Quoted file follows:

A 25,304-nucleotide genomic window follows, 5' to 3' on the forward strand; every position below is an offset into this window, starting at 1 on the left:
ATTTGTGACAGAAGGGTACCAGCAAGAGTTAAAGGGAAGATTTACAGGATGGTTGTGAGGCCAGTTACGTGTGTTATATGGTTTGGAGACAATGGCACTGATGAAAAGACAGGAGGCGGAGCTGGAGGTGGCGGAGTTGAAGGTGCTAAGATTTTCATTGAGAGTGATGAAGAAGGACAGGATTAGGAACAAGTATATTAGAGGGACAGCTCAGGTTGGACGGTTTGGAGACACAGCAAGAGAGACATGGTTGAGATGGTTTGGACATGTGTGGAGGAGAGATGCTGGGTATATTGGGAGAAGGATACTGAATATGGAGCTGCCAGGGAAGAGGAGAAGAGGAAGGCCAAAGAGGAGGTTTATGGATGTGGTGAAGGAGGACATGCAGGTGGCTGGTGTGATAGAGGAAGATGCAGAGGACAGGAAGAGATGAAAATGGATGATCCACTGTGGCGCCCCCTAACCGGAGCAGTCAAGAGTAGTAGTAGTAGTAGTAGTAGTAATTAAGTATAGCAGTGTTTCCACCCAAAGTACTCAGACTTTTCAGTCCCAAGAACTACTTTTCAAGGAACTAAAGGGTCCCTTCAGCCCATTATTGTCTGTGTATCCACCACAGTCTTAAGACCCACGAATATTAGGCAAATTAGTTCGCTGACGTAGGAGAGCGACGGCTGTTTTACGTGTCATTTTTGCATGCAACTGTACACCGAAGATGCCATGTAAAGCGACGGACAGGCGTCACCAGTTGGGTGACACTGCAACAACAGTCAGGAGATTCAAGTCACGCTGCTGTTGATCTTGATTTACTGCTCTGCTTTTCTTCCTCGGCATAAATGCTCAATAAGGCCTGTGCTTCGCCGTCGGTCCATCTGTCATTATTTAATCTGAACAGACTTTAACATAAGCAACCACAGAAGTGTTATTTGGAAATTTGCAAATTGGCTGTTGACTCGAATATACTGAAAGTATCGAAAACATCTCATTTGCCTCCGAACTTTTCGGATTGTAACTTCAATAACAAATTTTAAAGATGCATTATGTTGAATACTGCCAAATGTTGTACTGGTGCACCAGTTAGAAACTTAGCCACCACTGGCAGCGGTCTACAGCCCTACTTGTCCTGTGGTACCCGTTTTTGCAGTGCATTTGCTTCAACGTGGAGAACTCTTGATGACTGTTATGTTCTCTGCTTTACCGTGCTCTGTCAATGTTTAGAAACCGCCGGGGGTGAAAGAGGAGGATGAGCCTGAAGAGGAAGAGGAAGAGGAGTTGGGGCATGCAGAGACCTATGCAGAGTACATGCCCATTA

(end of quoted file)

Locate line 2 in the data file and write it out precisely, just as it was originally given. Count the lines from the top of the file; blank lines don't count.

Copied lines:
ATTTGTGACAGAAGGGTACCAGCAAGAGTTAAAGGGAAGATTTACAGGATGGTTGTGAGGCCAGTTACGTGTGTTATATGGTTTGGAGACAATGGCACTGATGAAAAGACAGGAGGCGGAGCTGGAGGTGGCGGAGTTGAAGGTGCTAAGATTTTCATTGAGAGTGATGAAGAAGGACAGGATTAGGAACAAGTATATTAGAGGGACAGCTCAGGTTGGACGGTTTGGAGACACAGCAAGAGAGACATGGTTGAGATGGTTTGGACATGTGTGGAGGAGAGATGCTGGGTATATTGGGAGAAGGATACTGAATATGGAGCTGCCAGGGAAGAGGAGAAGAGGAAGGCCAAAGAGGAGGTTTATGGATGTGGTGAAGGAGGACATGCAGGTGGCTGGTGTGATAGAGGAAGATGCAGAGGACAGGAAGAGATGAAAATGGATGATCCACTGTGGCGCCCCCTAACCGGAGCAGTCAAGAGTAGTAGTAGTAGTAGTAGTAGTAATTAAGTATAGCAGTGTTTCCACCCAAAGTACTCAGACTTTTCAGTCCCAAGAACTACTTTTCAAGGAACTAAAGGGTCCCTTCAGCCCATTATTGTCTGTGTATCCACCACAGTCTTAAGACCCACGAATATTAGGCAAATTAGTTCGCTGACGTAGGAGAGCGACGGCTGTTTTACGTGTCATTTTTGCATGCAACTGTACACCGAAGATGCCATGTAAAGCGACGGACAGGCGTCACCAGTTGGGTGACACTGCAACAACAGTCAGGAGATTCAAGTCACGCTGCTGTTGATCTTGATTTACTGCTCTGCTTTTCTTCCTCGGCATAAATGCTCAATAAGGCCTGTGCTTCGCCGTCGGTCCATCTGTCATTATTTAATCTGAACAGACTTTAACATAAGCAACCACAGAAGTGTTATTTGGAAATTTGCAAATTGGCTGTTGACTCGAATATACTGAAAGTATCGAAAACATCTCATTTGCCTCCGAACTTTTCGGATTGTAACTTCAATAACAAATTTTAAAGATGCATTATGTTGAATACTGCCAAATGTTGTACTGGTGCACCAGTTAGAAACTTAGCCACCACTGGCAGCGGTCTACAGCCCTACTTGTCCTGTGGTACCCGTTTTTGCAGTGCATTTGCTTCAACGTGGAGAACTCTTGATGACTGTTATGTTCTCTGCTTTACCGTGCTCTGTCAATGTTTAGAAACCGCCGGGGGTGAAAGAGGAGGATGAGCCTGAAGAGGAAGAGGAAGAGGAGTTGGGGCATGCAGAGACCTATGCAGAGTACATGCCCATTA